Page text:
Since the expression of PARN is dysregulated in ALL and AML tumors, inhibitors of the deadenylase may be useful for interventions [26]. Small molecule regulators of PARN can currently be divided into three groups. First, mono-and divalent cations have been shown to significantly affect PARN activity in a variety of ways. PARN can be activated by K+ in an allosteric manner by binding the RRM domain [47]. Second, PARN can be inhibited by aminoglycoside antibiotics, including neomycin B [48]. Interestingly, the ability of aminoglycosides to modulate PARN activity is strongly influenced by divalent cation (Mg2+) concentrations [48]. Finally, several studies have found nucleotide analogs that inhibit PARN to varying degrees. PARN is activated by low concentrations (e.g. 0.2 μM) of cap analog m7G(5’)ppp(5’)G, but can be inhibited by high concentrations (e.g. 2 μM) in an allosteric manner by binding the RRM domain [47]. Early work showed PARN is inhibited by all purine nucleotides, either deoxynucleotides or ribonucleotides, in the low mM range [49]. Purine rNTPs showed non-competitive inhibition likely as simple feedback inhibition, while purine rNMPs and rNDPs displayed competitive competition [49]. Effective use of unsaturated fluoro-ketopyranosyl nucleotides as antiviral and antitumor agents [50,51] led researchers to try them as PARN inhibitors. PARN is competitively inhibited by binding in the active site of the enzyme by nucleotides with a fluoro-pyranosyl sugar moiety and a benzoyl-modified cytosine or adenine base and Mg2+ ions could not compete with the inhibition [52]. In silico analysis revealed that the sugar moiety stabilizes the interaction in the active site through interactions with catalytic amino acid residues suggesting these compounds could act therapeutically by lowering mRNA turnover rates [52]. Based on these results, improved synthetic uracil, 5-fluorouracil or thymine base analogs using glucopyranosyl rings were prepared that showed a Ki in the low μM range [53].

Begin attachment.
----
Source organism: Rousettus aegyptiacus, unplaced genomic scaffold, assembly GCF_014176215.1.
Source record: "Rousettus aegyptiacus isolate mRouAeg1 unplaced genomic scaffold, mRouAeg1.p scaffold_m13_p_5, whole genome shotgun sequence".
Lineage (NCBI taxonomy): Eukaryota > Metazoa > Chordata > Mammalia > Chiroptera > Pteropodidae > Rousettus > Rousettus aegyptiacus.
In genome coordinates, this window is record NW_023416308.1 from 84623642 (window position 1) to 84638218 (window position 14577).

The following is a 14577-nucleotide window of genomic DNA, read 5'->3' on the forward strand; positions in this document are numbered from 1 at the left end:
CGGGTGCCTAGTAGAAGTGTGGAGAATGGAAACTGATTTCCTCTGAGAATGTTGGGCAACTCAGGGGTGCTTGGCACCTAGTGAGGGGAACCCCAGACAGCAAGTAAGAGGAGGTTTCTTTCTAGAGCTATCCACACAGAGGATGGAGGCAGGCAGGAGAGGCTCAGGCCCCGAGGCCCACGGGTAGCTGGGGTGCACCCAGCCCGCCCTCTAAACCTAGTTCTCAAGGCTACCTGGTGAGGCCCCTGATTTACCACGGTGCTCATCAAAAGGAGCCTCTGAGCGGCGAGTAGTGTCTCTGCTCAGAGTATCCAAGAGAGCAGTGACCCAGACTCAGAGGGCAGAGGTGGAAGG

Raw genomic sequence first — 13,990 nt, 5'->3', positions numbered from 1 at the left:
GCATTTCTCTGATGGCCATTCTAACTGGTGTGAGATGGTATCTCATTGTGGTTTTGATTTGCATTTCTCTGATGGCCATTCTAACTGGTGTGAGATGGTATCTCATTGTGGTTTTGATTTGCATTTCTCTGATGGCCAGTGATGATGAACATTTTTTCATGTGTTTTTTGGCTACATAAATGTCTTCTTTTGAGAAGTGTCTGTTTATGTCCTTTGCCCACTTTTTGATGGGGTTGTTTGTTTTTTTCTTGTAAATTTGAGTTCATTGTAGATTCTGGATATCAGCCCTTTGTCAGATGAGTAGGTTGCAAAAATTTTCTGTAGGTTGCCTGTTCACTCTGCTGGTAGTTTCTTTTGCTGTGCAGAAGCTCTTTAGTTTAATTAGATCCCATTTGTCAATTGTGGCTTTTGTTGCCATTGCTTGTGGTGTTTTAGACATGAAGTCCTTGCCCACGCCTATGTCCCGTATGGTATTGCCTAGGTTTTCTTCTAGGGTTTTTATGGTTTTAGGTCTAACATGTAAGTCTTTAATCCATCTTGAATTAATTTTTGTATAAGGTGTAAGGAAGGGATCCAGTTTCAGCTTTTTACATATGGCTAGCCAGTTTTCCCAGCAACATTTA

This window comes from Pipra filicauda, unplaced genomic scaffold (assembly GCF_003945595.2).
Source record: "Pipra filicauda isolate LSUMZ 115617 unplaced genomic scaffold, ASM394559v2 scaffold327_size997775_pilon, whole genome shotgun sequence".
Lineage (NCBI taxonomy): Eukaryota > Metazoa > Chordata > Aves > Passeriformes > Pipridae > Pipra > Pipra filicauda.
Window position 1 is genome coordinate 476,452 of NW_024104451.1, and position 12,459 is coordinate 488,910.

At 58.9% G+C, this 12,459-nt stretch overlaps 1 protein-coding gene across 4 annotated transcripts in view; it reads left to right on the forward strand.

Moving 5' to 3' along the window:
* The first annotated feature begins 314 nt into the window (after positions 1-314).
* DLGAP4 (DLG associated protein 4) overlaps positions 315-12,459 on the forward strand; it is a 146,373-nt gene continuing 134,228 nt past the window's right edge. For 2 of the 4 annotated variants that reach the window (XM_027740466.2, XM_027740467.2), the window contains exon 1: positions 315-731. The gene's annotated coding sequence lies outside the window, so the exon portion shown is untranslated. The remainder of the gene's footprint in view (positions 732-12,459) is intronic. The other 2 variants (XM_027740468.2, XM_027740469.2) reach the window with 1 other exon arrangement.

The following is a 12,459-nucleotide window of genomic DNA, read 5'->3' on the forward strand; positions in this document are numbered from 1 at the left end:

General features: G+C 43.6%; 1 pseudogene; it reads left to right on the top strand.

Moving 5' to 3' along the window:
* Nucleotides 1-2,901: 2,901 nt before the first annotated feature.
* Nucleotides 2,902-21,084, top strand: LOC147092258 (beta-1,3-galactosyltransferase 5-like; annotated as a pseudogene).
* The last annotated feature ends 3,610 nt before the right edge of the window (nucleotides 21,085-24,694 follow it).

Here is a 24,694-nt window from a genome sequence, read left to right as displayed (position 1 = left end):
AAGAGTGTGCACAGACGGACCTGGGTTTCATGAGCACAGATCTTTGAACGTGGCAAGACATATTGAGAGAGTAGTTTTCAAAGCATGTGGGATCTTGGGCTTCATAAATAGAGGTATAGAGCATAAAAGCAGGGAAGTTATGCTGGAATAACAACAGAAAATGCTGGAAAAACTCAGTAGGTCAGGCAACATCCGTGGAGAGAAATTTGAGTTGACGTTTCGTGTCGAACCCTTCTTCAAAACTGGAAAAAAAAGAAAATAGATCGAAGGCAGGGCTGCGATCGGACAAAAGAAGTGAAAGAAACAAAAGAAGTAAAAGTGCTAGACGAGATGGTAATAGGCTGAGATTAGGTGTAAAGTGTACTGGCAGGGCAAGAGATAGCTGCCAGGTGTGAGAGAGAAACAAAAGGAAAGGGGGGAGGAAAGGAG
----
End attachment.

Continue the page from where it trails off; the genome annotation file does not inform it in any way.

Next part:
3. Nocturnin and Angel